I've been a huge fan of Sundee T. Frazier ever since I read The Other Half of My Heart, which was shamefully neglected during its publication year for recognition and awards. Cleo Edison Oliver, Playground Millionaire is intended for a slightly younger audience, but Tucker's characters are just engaging and relatable as Frazier's other characters. Cleo (half African-American and Filipino) is a entrepreneur-in-training (her hero is an Oprah-like talk show host and successful businesswoman). When Cleo's latest scheme backfires (and gets her into trouble at school), Cleo must deal with the loss of customers (as well as some friendship issues). Cleo is funny, annoying at times, and has ups and downs with family, friends, and classmates; Tucker is intimately aware of upper elementary school issues, and creates realistic and appealing characters. A subplot involving Cleo's discomfort with a "family tree" assignment (she is adopted) is sensitively woven into the story. I hope we see more of Cleo very soon!
There are many variations of the "tortoise and hare/hare and tortoise" fable, but Alison Murray's Hare and Tortoise is one of my two favorite retellings of this Aesop tale (Helen Ward's version is perfect if you want a more sophisticated and traditional rendition). While Murray doesn't take many liberties with the actual story, this has an irreverant and silly feel (complete with maps!) that make this a top-notch read aloud for preschool and kindergarten students (Ward's ending is not as friendly and is a bit more cynical, which makes it ideal for older students).
If you need realistic and mature reads for older YA readers, you can't go wrong with Chris Lynch. Hothouse is my new favorite (although it was published in 2010); it is absolutely exceptional. D.J. and Russell have known each other for years, but their friendship has waxed and waned as they grew older. When their fathers, professional fire fighters, are killed in a fire, the community swarms around them in adulation of their hero dads...until disturbing circumstances about the fire come to life. The new revelations crush the families and turn many in the community against them, with the two boys reacting in very different ways. This a powerful look at the worship of fallen heroes: how it can suffocate bereaved families, and how quickly it can change when heroes are revealed to be human.
Although L.J. Alonge's companion novels, Justin and Janae, are both great quick reads, Janae is the superior title. The trials and tribulations of teen basketball players living in Oakland will appeal to sports fans, especially reluctant readers (Justin has more mature elements than Janae).
While there are many beautifully created and illustrated picture books of Jesus's life, far too often the language is so rich and sophisticated that it is out of reach for young listeners (especially if the text is taken directly from a Bible translation). On the other hand, there is no shortage of crassly and cheaply produced picture books of Bible stories. Miracle Man: The Story of Jesus is a much welcome relief from both ends of the spectrum. Published by Abrams Books for Young Readers (Abrams's adult and juvenile divisions publish heavily illustrated books for all readers, including the Diary of a Wimpy Kid and Origami Yoda series; their adult books are usually gigantic coffee table books about art, design, and entertainment), this is a gorgeously told and painted retelling of Jesus's life. It is breathtaking, deeply moving, and an ideal gift for an Easter basket. Betsy Bird thinks it could be a wild card for the Caldecott; I heartily agree!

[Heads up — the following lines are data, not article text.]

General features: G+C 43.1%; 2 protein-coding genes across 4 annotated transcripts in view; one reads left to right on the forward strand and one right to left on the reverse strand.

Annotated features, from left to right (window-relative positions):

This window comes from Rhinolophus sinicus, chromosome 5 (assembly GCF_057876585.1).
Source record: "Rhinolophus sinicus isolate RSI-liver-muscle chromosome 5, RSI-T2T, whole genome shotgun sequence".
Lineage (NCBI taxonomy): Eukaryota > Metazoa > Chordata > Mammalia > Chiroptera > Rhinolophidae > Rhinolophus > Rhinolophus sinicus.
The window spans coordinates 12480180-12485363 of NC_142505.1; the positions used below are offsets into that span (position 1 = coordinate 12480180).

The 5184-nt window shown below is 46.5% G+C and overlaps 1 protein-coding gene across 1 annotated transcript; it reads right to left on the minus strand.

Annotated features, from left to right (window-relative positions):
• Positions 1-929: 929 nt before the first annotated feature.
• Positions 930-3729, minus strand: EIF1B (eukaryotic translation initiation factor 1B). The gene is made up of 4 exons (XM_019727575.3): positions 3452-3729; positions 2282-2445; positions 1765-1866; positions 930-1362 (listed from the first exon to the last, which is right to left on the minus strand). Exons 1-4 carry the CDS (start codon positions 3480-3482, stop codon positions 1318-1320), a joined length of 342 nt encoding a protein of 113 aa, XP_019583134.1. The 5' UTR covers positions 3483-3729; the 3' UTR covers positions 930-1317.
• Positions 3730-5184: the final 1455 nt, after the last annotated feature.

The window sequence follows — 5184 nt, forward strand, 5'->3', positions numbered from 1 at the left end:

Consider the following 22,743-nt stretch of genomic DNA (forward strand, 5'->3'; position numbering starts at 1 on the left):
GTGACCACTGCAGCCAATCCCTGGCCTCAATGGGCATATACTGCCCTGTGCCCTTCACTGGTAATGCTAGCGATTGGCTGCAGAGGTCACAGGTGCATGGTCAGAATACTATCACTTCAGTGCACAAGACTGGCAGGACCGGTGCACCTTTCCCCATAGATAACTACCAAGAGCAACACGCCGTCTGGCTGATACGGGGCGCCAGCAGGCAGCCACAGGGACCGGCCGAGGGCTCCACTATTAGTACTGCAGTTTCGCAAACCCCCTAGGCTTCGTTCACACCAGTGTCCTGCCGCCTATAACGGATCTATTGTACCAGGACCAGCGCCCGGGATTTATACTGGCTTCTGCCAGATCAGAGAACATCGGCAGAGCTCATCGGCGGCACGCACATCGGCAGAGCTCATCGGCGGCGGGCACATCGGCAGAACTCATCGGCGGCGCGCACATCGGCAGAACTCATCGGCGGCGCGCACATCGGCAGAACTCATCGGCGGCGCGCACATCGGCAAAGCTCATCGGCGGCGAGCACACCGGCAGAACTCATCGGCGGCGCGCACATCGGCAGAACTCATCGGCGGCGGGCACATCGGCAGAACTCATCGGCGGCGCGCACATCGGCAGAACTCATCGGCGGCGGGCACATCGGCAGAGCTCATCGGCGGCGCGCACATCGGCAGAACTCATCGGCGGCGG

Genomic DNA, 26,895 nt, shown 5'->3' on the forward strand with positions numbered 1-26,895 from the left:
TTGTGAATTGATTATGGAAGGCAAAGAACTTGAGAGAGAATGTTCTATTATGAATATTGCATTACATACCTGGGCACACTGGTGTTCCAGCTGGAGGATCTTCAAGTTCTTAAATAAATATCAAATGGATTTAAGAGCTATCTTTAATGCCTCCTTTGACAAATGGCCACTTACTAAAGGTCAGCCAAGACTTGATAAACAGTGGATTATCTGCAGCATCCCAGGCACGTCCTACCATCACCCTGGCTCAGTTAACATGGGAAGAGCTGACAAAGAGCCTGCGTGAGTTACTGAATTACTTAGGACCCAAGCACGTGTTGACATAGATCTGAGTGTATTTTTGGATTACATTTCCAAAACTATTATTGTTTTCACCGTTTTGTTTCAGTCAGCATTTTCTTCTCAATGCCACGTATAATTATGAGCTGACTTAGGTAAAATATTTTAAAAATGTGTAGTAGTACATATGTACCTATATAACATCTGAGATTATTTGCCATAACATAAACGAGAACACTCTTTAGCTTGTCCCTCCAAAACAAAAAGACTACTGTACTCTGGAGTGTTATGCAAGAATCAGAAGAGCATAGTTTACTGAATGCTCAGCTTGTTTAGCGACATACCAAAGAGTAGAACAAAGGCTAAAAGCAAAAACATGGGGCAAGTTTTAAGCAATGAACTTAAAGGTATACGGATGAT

I have to admit that I wasn't expecting much from One Vote, Two Votes, I Vote, You Vote; the Cat in the Hat nonfiction titles are cute, but often leave a lot to be desired. However, with the election coming up, I knew that it would be a popular choice. Now that I've read it, it's now my top recommendation for books about the election process! Not only does the Cat in the Hat explain the basics of campaigns and rallies, but also does a little nonvoting shaming (!) and mentions political parties other than the Republicans and Democrats (Green Party and Libertarian party in particular). The rhyme scheme can get a little forced, but for an introduction to the voting process, this can't be beat for its instant appeal, fun nature, and surprisingly diverse overview.
I'm not a huge fan of alternate history; a historical fantasy about the Russian tsars made me a little uncomfortable, to be honest. But I'm working my way through YA books published in 2016, so I grabbed The Crown's Game from the new YA shelf. This fantasy (a series opener, of course!) about dueling magicians whose fate is intertwined with the Russian royal family is richly epic and tragically romantic.
The history of invention is rife with stories of inventions that came about through mishaps in the creation process; Whoosh! Lonnie Johnson's Super-Soaking Stream of Invention is no exception. NASA engineer Lonnie Johnson was working on a new cooling system for rockets when he managed to create one of the most popular water toys for kids; not only is this a fun story about an accidental invention, but it's also a story about the importance of perseverance, creativity, and overcoming obstacles.
Just as adult worker bees in cubicles dream of chucking it all and moving to an organic farm in the country, Homer years to "get back to nature" and tap into his wild wolf ancestry. Luckily, he has some very understanding humans, who ship him off to wolf camp...where he discovers that wolves don't sleep on comfy beds in warm and dry houses (and bacon strips handed over by indulgent humans are nowhere to be found). Wolf Camp is a hilarious "grass is always greener" tale that readers/listeners up to third grade will love.
Next week, I'll blog about newly received or ordered books for Fall 2016; my to-be-read list is overflowing!
Jennifer Schultz, Youth Services Librarian